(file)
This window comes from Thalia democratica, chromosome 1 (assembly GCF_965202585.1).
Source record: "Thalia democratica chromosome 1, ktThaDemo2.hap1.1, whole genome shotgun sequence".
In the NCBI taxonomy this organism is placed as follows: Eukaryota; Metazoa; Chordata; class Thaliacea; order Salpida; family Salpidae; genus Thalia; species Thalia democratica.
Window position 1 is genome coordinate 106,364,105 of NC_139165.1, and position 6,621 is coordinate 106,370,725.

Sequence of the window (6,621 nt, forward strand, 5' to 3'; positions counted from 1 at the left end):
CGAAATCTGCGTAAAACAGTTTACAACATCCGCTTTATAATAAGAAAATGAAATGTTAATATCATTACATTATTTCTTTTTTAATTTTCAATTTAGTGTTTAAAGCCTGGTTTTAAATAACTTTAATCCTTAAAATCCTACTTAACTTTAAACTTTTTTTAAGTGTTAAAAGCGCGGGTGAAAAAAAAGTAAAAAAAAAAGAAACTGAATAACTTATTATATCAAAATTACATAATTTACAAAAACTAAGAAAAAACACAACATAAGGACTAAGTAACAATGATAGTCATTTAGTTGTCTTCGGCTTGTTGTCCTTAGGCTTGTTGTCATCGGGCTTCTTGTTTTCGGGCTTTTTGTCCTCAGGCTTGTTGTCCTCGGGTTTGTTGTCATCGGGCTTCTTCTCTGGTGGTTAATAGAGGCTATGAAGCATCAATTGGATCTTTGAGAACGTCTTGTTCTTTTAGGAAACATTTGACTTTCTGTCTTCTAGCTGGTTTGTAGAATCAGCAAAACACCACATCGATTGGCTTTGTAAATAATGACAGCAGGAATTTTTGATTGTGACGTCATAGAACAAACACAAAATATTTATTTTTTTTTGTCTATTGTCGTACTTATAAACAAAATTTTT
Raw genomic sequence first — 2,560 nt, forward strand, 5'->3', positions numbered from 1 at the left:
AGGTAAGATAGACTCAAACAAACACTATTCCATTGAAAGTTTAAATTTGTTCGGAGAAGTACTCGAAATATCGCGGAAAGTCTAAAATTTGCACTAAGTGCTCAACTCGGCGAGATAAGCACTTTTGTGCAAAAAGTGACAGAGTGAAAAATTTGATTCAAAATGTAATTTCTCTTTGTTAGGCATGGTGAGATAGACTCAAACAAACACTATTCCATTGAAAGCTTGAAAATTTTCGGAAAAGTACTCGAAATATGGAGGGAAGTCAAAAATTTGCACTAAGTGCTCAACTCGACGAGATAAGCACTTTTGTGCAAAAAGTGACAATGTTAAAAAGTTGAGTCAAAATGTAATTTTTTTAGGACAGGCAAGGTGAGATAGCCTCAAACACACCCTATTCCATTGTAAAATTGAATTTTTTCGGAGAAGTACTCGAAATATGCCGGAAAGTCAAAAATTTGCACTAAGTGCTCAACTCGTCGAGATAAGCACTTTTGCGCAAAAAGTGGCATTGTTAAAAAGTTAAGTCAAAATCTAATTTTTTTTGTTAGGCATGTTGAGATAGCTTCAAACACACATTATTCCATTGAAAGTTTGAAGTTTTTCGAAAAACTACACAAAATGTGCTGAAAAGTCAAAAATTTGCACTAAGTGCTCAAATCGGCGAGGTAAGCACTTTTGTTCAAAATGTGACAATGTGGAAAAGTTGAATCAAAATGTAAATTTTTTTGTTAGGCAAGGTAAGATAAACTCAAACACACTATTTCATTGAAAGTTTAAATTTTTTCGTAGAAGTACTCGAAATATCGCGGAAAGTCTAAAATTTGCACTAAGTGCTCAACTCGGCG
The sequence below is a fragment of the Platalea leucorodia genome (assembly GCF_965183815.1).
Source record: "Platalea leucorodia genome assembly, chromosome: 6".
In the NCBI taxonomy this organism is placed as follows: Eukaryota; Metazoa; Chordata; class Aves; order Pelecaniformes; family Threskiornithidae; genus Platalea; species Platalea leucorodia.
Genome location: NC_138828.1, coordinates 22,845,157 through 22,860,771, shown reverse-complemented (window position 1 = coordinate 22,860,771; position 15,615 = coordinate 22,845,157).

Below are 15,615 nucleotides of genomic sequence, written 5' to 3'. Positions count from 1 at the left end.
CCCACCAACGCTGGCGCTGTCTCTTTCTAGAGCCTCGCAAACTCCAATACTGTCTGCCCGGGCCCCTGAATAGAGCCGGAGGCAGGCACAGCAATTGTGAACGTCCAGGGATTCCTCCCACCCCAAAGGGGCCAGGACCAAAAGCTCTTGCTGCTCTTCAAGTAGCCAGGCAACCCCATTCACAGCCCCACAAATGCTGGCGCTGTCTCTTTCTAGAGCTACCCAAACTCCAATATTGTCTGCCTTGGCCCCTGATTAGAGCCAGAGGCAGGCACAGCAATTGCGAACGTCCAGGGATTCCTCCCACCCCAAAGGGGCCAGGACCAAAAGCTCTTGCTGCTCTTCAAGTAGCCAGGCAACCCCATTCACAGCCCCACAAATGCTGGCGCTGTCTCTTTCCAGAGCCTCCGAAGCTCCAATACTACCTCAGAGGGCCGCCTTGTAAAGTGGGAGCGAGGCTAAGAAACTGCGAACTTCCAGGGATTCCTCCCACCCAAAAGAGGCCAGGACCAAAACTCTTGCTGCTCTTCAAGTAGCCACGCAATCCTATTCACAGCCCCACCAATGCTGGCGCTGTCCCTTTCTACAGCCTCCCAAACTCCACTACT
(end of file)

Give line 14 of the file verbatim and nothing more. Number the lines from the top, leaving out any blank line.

CCCACCAACGCTGGCGCTGTCTCTTTCTAGAGCCTCGCAAACTCCAATACTGTCTGCCCGGGCCCCTGAATAGAGCCGGAGGCAGGCACAGCAATTGTGAACGTCCAGGGATTCCTCCCACCCCAAAGGGGCCAGGACCAAAAGCTCTTGCTGCTCTTCAAGTAGCCAGGCAACCCCATTCACAGCCCCACAAATGCTGGCGCTGTCTCTTTCTAGAGCTACCCAAACTCCAATATTGTCTGCCTTGGCCCCTGATTAGAGCCAGAGGCAGGCACAGCAATTGCGAACGTCCAGGGATTCCTCCCACCCCAAAGGGGCCAGGACCAAAAGCTCTTGCTGCTCTTCAAGTAGCCAGGCAACCCCATTCACAGCCCCACAAATGCTGGCGCTGTCTCTTTCCAGAGCCTCCGAAGCTCCAATACTACCTCAGAGGGCCGCCTTGTAAAGTGGGAGCGAGGCTAAGAAACTGCGAACTTCCAGGGATTCCTCCCACCCAAAAGAGGCCAGGACCAAAACTCTTGCTGCTCTTCAAGTAGCCACGCAATCCTATTCACAGCCCCACCAATGCTGGCGCTGTCCCTTTCTACAGCCTCCCAAACTCCACTACT